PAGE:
“Unfortunately, today, nature and hands-on experiences are very foreign to kids. They are not allowed to roam and explore,” she said. “My hope is that we can teach them in a way that gets them excited about this property.”
Looking back, Manuel believes she was lucky to have grown up in an age when kids could explore the outdoors on their own. Her love for nature—and more specifically for animals—started at a young age. After receiving a degree in ceramics from Ball State University and working as a cake decorator, Manuel asked herself, “What did I want to be as a kid?”
It was that question that led her to spend two years earning a master’s degree in natural resource management at Indiana University.
After stints at Potato Creek State Park in South Bend and Indiana Dunes State Park in Chesterton, Manuel started working at Mounds in 2005. What sets Mounds apart from the other parks where she has worked is the blend of nature and culture. Manuel said that often a park will have one or the other, but not both.
“I feel blessed every day to work here,” Manuel said. “I get the best of both worlds. We have a strong culture with the Adena, and we have a strong nature.”
Finally, it is time for the group to start its hike. Manuel takes the group to a dugout canoe propped on wooden stilts just outside the nature center. She explains that the American Indians would make such canoes by hollowing out tulip trees with mussel shells. The tulip tree was ideal because it is long and narrow, and limbless at its base.
“A lot of visitors go to the mounds and come right back out,” Manuel explains to the group. “They miss that there was an entire woodland that’s important to the natives.”
Throughout the hike, Manuel identifies the various species of fauna and flora, and relates how the ancient people would have used them for survival. After descending a long wooden staircase, Manuel leads the group to a riverbank where she plucks a small poisonous twig called a stinging nettle with a napkin and holds it out in the middle of a circle of students. She explains that while poisonous, the stinging nettle could be used to make twine, a valuable resource for fishing and clothing.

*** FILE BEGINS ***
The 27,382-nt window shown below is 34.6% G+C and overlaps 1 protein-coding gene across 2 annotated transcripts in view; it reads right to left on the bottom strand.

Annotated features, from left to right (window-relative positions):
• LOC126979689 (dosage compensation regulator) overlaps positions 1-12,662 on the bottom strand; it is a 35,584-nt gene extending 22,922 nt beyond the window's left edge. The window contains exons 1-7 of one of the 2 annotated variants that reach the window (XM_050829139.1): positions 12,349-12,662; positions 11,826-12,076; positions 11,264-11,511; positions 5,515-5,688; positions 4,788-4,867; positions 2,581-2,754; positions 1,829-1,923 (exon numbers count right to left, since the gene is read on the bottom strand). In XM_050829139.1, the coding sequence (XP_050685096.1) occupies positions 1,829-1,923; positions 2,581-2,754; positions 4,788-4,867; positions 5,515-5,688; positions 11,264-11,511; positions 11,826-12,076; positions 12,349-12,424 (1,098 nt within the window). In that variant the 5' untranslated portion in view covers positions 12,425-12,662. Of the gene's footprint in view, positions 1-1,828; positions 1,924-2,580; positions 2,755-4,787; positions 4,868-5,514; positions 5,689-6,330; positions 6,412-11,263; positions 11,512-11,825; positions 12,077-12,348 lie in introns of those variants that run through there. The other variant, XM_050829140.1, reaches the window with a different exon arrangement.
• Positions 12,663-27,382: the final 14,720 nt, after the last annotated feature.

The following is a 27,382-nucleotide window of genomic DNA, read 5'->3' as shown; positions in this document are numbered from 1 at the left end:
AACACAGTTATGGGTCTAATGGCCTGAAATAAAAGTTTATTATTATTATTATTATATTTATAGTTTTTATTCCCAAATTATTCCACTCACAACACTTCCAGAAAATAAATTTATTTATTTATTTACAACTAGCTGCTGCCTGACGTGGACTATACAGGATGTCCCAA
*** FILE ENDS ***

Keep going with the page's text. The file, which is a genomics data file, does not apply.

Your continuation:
Conklin, the fourth-grade teacher, said she’s been bringing her class to Mounds every year since 1993.
“Oh, she’s great,” Conklin said of Manuel. “She really knows her stuff.”
To get to the mounds themselves, the group must ascend about 70 yards up a steep hill—which the children do with ease, leaving Manuel and the other adults in their dust. A proud youngster wearing a Dwayne Wade jersey boasts to Manuel, “I ran up the hill.” Manuel, slightly out of breath, responds, “You’ve got 30 years on me, kid.”
Standing on the rim of the largest mound of the park—also known as the Great Mound, which is 394 feet in diameter—Manuel delves into the significance of the mounds from the Adena’s perspective.
“The Adena treated the mounds like a church; they were regarded as sacred grounds,” she explains, providing relevant information while simultaneously cautioning the children to behave.
After a short walk back to the nature center, the 90-minute hike is officially over and Manuel turns the students back over to their teachers.
“It’s only a mile-and-a-half trail, but the kids are usually pooped by the time we get back to the nature center,” she said.
The rest of the day Manuel will spend inside her office sending out e-mails, doing reports and writing grants. Manuel said she is in the office a lot more than she thought she’d ever be when she took the job.
“There is a lot of paperwork; you’re not just tree hugging anymore.”•